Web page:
( A ) There was no relationship between the 2-OHE/16α-OHE ratio and BMI, as divided in quartiles. This was also true after adjustment for age and menstrual cycle day. ( B ) There was no relationship between the levels of 2-OHE and quartile of BMI. This was also true after adjustment for age and menstrual cycle day. ( C ) There was no relationship between the levels of 16α-OHE and quartile of BMI. This was also true after adjustment for age and menstrual cycle day.

Family history of breast cancer

Neither the plasma 2-OHE/16α-OHE ratio, the plasma level of 2-OHE nor the plasma level of 16α-OHE were associated with a history of breast cancer among either first or second degree relatives. This was true both among pill non-users and among oral contraceptive users.

Multivariate models

Overall, the strongest predictor of the 2-OHE/16α-OHE ratio in this study was oral contraceptive use. We created a stepwise model which initially included age, ethnicity, BMI, coffee consumption, current smoking and number of servings of fruits and vegetables. Among pill non-users, variables that predicted the 2-OHE/16α-OHE ratio included coffee consumption ( P = 0.004) and Asian ethnicity ( P = 0.015), and a higher BMI was associated with a lower 2-OHE/16α-OHE ratio ( P = 0.049). After inclusion of menstrual cycle day in the model, menstrual cycle day, coffee consumption and age were significantly associated with the ratio. Among oral contraceptive users, the only predictors of the 2-OHE/16α-OHE ratio were black ( P = 0.0002) and Asian ethnicity ( P = 0.04). These remained significant when menstrual cycle day was included in the model.

Discussion

Our study is the first to apply the technique of measuring the 2-OHE/16α-OHE ratio in plasma in a large sample of young women. Current oral contraceptive use was the single most important predictor of the plasma 2-OHE/16α-OHE ratio. Previously, a difference in the concentration of urinary estrogen metabolites was observed between users of oral contraceptives and pill non-users in a study of 36 women ( 25 ). A second small study reported that oral administration of the synthetic progestin norethisterone acetate, in combination with estradiol, was associated with a decrease in the urinary ratio of 2-OHE/16α-OHE in post-menopasual women ( 26 ).

We chose to study the 2-OHE/16α-OHE ratio in young nulliparous women because breast tissue is vulnerable to cancer induction before the first full-term pregnancy, when the cells are proliferating at a high rate but are poorly differentiated ( 27 , 28 ). Although breast cancer may not be clinically detectable until decades later, tumor initiation may take place in the terminal duct lobular units before the first full-term pregnancy. Therefore, factors that affect estrogen metabolism prior to reproduction may have an impact on the development of breast cancer later in life. Because all the women in our study were nulliparous we could not analyze the effect of parity or lactation on the 2-OHE/16α-OHE ratio.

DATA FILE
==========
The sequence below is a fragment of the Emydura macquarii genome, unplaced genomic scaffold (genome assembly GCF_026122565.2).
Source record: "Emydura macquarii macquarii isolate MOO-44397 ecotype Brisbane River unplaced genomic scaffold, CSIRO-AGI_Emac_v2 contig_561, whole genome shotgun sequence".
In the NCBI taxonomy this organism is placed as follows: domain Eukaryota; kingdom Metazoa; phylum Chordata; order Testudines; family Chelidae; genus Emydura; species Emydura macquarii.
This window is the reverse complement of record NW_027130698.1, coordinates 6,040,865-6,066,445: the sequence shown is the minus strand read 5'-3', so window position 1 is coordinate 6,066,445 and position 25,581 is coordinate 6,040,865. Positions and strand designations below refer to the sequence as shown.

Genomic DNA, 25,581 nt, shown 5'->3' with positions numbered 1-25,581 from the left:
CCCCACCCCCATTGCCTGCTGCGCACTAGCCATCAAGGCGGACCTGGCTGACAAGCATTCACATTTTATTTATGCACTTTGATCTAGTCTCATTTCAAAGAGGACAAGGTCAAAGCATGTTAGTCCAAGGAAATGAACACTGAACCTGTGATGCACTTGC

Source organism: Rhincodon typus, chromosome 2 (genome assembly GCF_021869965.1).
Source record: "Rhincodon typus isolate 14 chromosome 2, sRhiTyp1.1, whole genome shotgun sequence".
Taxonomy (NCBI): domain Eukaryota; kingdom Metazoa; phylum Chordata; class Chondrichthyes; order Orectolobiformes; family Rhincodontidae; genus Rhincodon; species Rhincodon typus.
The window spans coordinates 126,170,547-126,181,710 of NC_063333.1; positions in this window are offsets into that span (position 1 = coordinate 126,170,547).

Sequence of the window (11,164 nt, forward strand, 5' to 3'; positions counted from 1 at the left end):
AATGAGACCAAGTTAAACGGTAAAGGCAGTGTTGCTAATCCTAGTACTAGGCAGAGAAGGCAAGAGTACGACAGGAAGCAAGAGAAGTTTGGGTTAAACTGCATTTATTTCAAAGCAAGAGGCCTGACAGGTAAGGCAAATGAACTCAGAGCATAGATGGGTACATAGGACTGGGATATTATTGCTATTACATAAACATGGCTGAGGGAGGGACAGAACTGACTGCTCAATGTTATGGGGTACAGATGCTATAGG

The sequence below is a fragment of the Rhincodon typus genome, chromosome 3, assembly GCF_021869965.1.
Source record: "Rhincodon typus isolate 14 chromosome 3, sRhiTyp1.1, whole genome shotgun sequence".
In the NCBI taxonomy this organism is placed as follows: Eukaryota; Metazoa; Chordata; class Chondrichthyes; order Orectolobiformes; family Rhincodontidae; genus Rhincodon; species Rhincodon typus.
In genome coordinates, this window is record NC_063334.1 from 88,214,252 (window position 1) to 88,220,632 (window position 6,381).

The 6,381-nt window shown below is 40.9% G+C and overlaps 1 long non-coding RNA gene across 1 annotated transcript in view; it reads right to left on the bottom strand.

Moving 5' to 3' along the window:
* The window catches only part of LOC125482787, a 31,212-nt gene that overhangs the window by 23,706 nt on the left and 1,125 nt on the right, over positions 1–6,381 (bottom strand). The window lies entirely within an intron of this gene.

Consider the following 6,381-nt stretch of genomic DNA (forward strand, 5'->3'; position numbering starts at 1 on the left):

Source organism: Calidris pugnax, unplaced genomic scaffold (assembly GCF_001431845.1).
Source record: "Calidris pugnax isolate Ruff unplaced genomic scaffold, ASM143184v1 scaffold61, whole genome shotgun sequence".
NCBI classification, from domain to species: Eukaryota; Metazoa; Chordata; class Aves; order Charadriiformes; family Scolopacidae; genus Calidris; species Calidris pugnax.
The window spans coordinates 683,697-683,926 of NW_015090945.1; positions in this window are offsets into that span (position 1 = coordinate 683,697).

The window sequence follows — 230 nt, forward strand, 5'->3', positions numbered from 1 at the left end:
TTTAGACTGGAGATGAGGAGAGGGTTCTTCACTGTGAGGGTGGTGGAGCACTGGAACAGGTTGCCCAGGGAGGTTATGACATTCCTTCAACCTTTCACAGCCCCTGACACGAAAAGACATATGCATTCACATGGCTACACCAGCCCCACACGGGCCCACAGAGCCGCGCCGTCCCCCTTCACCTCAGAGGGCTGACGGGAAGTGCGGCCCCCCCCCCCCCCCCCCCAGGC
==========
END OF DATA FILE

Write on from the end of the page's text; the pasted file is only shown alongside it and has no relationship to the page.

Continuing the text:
Most ( 7 , 1214 , 19 ), but not all ( 16 , 17 ), epidemiological studies on estrogen metabolites and breast cancer risk have found that a high level of 2-OHE is protective. In contrast, higher levels of 16α-OHE have been found in the blood and breast tissue of breast cancer patients than of controls ( 29 , 30 ). In cell cultures, 2-OHE appears to act either as a weak estrogen or as an anti-estrogen ( 9 , 31 ). Several studies have found an association between the 2-OHE/16α-OHE ratio and breast cancer risk ( 7 , 1215 , 19 ). These included both prospective and case–control studies. Ursin et al . failed to establish an association, but included only cases that were long-term survivors and excluded cases with severe disease ( 16 , 17 ). The technique of measuring circulating 2-OHE and 16α-OHE levels is new and only one pilot study has been completed using this technique, which reported significantly increased risk of post-menopausal breast cancer in women with low serum 2-OHE/16α-OHE ratios ( 19 ).

Our finding of a lowered 2-OHE/16α-OHE ratio among oral contraceptive users is consistent with reports of an increased risk of breast cancer among young oral contraceptive users in a re-analysis of data from >50 000 women with breast cancer and over 100 000 control women ( 32 ). However, in women aged 35–64 years a recent study found no increased risk of breast cancer among oral contraceptive users ( 33 ). One study reported that the risk of breast cancer associated with oral contraceptive use was highest in women with a first degree relative with breast cancer ( 34 ). In the present study we found no significant effect of a family history of breast cancer on the 2-OHE/16α-OHE ratio in either oral contraceptive users or pill non-users. Kabat et al . and Ursin et al . also reported similar 2-OHE/16α-OHE ratios in women with and without a family history of breast cancer ( 7 , 35 ). In contrast to our findings of similar 2-OHE and 16α-OHE levels in women with and without a family history of breast cancer, Ursin et al . reported lower absolute levels of both metabolites in women with a family history of breast cancer ( 35 ).